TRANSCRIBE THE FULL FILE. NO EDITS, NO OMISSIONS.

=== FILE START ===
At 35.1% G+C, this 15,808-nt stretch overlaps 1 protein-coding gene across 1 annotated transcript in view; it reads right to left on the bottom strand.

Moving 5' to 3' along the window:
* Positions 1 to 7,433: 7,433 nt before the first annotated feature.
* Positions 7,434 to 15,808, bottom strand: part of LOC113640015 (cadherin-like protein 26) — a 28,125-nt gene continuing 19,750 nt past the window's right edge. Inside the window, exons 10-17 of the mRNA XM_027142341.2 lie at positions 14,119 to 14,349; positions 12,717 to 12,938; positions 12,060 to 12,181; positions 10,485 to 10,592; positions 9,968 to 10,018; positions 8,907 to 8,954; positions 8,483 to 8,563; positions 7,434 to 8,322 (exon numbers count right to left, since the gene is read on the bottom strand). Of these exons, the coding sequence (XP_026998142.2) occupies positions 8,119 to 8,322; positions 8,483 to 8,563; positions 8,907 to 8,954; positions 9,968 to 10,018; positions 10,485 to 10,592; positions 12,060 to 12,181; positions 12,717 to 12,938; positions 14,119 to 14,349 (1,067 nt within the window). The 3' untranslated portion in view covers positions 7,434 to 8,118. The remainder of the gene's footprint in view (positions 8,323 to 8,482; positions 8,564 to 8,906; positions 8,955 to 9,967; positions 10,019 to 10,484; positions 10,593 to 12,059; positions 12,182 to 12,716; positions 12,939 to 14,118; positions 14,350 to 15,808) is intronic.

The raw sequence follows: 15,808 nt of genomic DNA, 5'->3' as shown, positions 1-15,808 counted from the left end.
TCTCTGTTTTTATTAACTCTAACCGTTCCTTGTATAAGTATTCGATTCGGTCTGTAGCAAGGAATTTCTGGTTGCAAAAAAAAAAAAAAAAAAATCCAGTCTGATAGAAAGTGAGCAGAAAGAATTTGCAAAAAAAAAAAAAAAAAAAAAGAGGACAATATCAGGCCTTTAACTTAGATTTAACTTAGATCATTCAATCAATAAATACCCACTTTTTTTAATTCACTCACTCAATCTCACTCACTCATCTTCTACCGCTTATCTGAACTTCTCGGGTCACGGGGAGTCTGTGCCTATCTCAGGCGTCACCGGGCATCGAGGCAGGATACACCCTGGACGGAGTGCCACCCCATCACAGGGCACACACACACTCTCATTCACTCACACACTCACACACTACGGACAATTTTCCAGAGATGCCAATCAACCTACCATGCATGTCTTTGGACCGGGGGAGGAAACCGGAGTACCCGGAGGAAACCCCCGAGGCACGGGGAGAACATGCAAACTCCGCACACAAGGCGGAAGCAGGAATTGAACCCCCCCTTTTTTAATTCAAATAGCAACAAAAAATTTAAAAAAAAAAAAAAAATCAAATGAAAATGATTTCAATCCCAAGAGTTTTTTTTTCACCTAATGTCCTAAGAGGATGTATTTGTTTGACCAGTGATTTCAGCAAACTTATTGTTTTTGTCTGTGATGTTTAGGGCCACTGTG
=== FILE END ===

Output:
At 35.1% G+C, this 15,808-nt stretch overlaps 1 protein-coding gene across 1 annotated transcript in view; it reads right to left on the bottom strand.

Moving 5' to 3' along the window:
* Positions 1 to 7,433: 7,433 nt before the first annotated feature.
* Positions 7,434 to 15,808, bottom strand: part of LOC113640015 (cadherin-like protein 26) — a 28,125-nt gene continuing 19,750 nt past the window's right edge. Inside the window, exons 10-17 of the mRNA XM_027142341.2 lie at positions 14,119 to 14,349; positions 12,717 to 12,938; positions 12,060 to 12,181; positions 10,485 to 10,592; positions 9,968 to 10,018; positions 8,907 to 8,954; positions 8,483 to 8,563; positions 7,434 to 8,322 (exon numbers count right to left, since the gene is read on the bottom strand). Of these exons, the coding sequence (XP_026998142.2) occupies positions 8,119 to 8,322; positions 8,483 to 8,563; positions 8,907 to 8,954; positions 9,968 to 10,018; positions 10,485 to 10,592; positions 12,060 to 12,181; positions 12,717 to 12,938; positions 14,119 to 14,349 (1,067 nt within the window). The 3' untranslated portion in view covers positions 7,434 to 8,118. The remainder of the gene's footprint in view (positions 8,323 to 8,482; positions 8,564 to 8,906; positions 8,955 to 9,967; positions 10,019 to 10,484; positions 10,593 to 12,059; positions 12,182 to 12,716; positions 12,939 to 14,118; positions 14,350 to 15,808) is intronic.

The raw sequence follows: 15,808 nt of genomic DNA, 5'->3' as shown, positions 1-15,808 counted from the left end.
TCTCTGTTTTTATTAACTCTAACCGTTCCTTGTATAAGTATTCGATTCGGTCTGTAGCAAGGAATTTCTGGTTGCAAAAAAAAAAAAAAAAAAATCCAGTCTGATAGAAAGTGAGCAGAAAGAATTTGCAAAAAAAAAAAAAAAAAAAAAGAGGACAATATCAGGCCTTTAACTTAGATTTAACTTAGATCATTCAATCAATAAATACCCACTTTTTTTAATTCACTCACTCAATCTCACTCACTCATCTTCTACCGCTTATCTGAACTTCTCGGGTCACGGGGAGTCTGTGCCTATCTCAGGCGTCACCGGGCATCGAGGCAGGATACACCCTGGACGGAGTGCCACCCCATCACAGGGCACACACACACTCTCATTCACTCACACACTCACACACTACGGACAATTTTCCAGAGATGCCAATCAACCTACCATGCATGTCTTTGGACCGGGGGAGGAAACCGGAGTACCCGGAGGAAACCCCCGAGGCACGGGGAGAACATGCAAACTCCGCACACAAGGCGGAAGCAGGAATTGAACCCCCCCTTTTTTAATTCAAATAGCAACAAAAAATTTAAAAAAAAAAAAAAAATCAAATGAAAATGATTTCAATCCCAAGAGTTTTTTTTTCACCTAATGTCCTAAGAGGATGTATTTGTTTGACCAGTGATTTCAGCAAACTTATTGTTTTTGTCTGTGATGTTTAGGGCCACTGTG